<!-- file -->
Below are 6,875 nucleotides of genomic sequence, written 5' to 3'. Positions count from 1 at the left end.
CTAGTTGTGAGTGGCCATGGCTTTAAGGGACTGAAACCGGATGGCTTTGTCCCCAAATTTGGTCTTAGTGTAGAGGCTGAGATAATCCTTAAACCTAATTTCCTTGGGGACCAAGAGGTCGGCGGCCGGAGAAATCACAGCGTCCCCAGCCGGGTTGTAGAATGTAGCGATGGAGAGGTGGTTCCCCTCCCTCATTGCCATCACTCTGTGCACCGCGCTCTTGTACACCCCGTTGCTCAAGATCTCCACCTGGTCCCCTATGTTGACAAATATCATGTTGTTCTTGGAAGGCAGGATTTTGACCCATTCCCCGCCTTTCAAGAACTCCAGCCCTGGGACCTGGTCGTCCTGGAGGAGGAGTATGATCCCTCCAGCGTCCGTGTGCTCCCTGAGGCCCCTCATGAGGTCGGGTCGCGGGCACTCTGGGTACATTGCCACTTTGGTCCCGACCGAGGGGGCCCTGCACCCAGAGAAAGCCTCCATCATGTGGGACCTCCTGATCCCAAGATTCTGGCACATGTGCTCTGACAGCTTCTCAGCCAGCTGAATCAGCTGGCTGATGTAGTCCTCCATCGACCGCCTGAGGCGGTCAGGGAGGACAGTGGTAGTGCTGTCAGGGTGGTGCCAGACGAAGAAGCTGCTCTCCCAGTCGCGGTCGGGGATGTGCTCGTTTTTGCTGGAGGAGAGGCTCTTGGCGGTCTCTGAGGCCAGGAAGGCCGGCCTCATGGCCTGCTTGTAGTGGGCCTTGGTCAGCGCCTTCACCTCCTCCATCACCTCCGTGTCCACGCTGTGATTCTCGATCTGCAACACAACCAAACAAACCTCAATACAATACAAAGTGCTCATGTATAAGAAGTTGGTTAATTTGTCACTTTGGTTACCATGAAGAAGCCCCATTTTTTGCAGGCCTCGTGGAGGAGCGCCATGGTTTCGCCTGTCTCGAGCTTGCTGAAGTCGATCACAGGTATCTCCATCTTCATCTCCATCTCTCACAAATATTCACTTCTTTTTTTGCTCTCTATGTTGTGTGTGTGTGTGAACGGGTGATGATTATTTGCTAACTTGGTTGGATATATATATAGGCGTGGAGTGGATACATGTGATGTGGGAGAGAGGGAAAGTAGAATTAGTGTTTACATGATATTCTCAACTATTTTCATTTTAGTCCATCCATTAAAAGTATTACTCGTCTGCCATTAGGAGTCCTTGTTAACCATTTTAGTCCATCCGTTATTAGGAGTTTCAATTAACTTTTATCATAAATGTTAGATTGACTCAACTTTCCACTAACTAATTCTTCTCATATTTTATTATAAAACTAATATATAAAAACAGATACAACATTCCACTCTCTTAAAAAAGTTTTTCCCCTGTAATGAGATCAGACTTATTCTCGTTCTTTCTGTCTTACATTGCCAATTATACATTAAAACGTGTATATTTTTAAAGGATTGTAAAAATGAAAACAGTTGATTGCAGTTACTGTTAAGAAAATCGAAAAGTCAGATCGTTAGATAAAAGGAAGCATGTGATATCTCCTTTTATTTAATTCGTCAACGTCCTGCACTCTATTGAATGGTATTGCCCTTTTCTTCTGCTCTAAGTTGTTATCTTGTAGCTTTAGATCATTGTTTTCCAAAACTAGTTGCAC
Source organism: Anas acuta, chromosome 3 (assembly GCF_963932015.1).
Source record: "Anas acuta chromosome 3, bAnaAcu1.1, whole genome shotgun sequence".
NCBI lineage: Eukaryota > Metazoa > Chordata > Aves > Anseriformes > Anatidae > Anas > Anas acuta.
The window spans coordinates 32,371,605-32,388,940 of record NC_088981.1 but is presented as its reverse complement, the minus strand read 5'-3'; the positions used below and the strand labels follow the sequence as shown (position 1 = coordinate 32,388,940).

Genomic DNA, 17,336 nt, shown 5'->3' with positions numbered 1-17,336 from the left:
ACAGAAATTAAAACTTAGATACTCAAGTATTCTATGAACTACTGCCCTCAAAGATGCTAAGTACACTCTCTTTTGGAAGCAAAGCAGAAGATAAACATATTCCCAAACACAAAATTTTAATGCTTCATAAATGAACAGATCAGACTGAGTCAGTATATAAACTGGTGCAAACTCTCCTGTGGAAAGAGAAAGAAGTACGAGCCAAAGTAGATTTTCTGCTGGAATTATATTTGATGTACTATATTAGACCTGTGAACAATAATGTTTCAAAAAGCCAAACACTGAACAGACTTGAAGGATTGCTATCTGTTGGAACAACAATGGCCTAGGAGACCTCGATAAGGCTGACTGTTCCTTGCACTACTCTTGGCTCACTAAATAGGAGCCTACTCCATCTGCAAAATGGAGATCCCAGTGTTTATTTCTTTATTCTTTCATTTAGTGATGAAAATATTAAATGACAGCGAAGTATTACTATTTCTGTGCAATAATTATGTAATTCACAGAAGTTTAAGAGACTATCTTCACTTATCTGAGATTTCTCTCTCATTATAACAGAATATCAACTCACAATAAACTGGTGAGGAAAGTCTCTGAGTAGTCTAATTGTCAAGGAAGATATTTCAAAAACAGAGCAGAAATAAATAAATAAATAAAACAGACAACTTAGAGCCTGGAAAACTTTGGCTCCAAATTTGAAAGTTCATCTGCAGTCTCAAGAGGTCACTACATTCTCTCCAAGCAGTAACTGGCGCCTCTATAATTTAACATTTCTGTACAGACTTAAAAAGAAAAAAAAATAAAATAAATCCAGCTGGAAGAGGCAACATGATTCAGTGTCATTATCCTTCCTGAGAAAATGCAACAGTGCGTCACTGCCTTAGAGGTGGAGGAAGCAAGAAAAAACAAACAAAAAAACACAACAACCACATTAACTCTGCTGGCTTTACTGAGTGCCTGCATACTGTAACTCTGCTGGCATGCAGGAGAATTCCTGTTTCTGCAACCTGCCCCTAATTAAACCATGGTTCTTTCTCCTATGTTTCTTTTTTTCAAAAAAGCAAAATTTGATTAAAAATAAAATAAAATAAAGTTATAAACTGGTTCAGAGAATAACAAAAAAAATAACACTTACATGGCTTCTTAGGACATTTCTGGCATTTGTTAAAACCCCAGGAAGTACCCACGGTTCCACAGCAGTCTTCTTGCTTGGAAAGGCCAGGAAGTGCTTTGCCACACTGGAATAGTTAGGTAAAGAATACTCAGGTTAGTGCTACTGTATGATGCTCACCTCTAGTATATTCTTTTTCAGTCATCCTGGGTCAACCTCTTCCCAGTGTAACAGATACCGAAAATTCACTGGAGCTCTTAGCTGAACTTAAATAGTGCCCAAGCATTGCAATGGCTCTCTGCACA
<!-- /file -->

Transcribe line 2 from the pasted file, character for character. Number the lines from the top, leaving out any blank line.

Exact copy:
CTAGTTGTGAGTGGCCATGGCTTTAAGGGACTGAAACCGGATGGCTTTGTCCCCAAATTTGGTCTTAGTGTAGAGGCTGAGATAATCCTTAAACCTAATTTCCTTGGGGACCAAGAGGTCGGCGGCCGGAGAAATCACAGCGTCCCCAGCCGGGTTGTAGAATGTAGCGATGGAGAGGTGGTTCCCCTCCCTCATTGCCATCACTCTGTGCACCGCGCTCTTGTACACCCCGTTGCTCAAGATCTCCACCTGGTCCCCTATGTTGACAAATATCATGTTGTTCTTGGAAGGCAGGATTTTGACCCATTCCCCGCCTTTCAAGAACTCCAGCCCTGGGACCTGGTCGTCCTGGAGGAGGAGTATGATCCCTCCAGCGTCCGTGTGCTCCCTGAGGCCCCTCATGAGGTCGGGTCGCGGGCACTCTGGGTACATTGCCACTTTGGTCCCGACCGAGGGGGCCCTGCACCCAGAGAAAGCCTCCATCATGTGGGACCTCCTGATCCCAAGATTCTGGCACATGTGCTCTGACAGCTTCTCAGCCAGCTGAATCAGCTGGCTGATGTAGTCCTCCATCGACCGCCTGAGGCGGTCAGGGAGGACAGTGGTAGTGCTGTCAGGGTGGTGCCAGACGAAGAAGCTGCTCTCCCAGTCGCGGTCGGGGATGTGCTCGTTTTTGCTGGAGGAGAGGCTCTTGGCGGTCTCTGAGGCCAGGAAGGCCGGCCTCATGGCCTGCTTGTAGTGGGCCTTGGTCAGCGCCTTCACCTCCTCCATCACCTCCGTGTCCACGCTGTGATTCTCGATCTGCAACACAACCAAACAAACCTCAATACAATACAAAGTGCTCATGTATAAGAAGTTGGTTAATTTGTCACTTTGGTTACCATGAAGAAGCCCCATTTTTTGCAGGCCTCGTGGAGGAGCGCCATGGTTTCGCCTGTCTCGAGCTTGCTGAAGTCGATCACAGGTATCTCCATCTTCATCTCCATCTCTCACAAATATTCACTTCTTTTTTTGCTCTCTATGTTGTGTGTGTGTGTGAACGGGTGATGATTATTTGCTAACTTGGTTGGATATATATATAGGCGTGGAGTGGATACATGTGATGTGGGAGAGAGGGAAAGTAGAATTAGTGTTTACATGATATTCTCAACTATTTTCATTTTAGTCCATCCATTAAAAGTATTACTCGTCTGCCATTAGGAGTCCTTGTTAACCATTTTAGTCCATCCGTTATTAGGAGTTTCAATTAACTTTTATCATAAATGTTAGATTGACTCAACTTTCCACTAACTAATTCTTCTCATATTTTATTATAAAACTAATATATAAAAACAGATACAACATTCCACTCTCTTAAAAAAGTTTTTCCCCTGTAATGAGATCAGACTTATTCTCGTTCTTTCTGTCTTACATTGCCAATTATACATTAAAACGTGTATATTTTTAAAGGATTGTAAAAATGAAAACAGTTGATTGCAGTTACTGTTAAGAAAATCGAAAAGTCAGATCGTTAGATAAAAGGAAGCATGTGATATCTCCTTTTATTTAATTCGTCAACGTCCTGCACTCTATTGAATGGTATTGCCCTTTTCTTCTGCTCTAAGTTGTTATCTTGTAGCTTTAGATCATTGTTTTCCAAAACTAGTTGCAC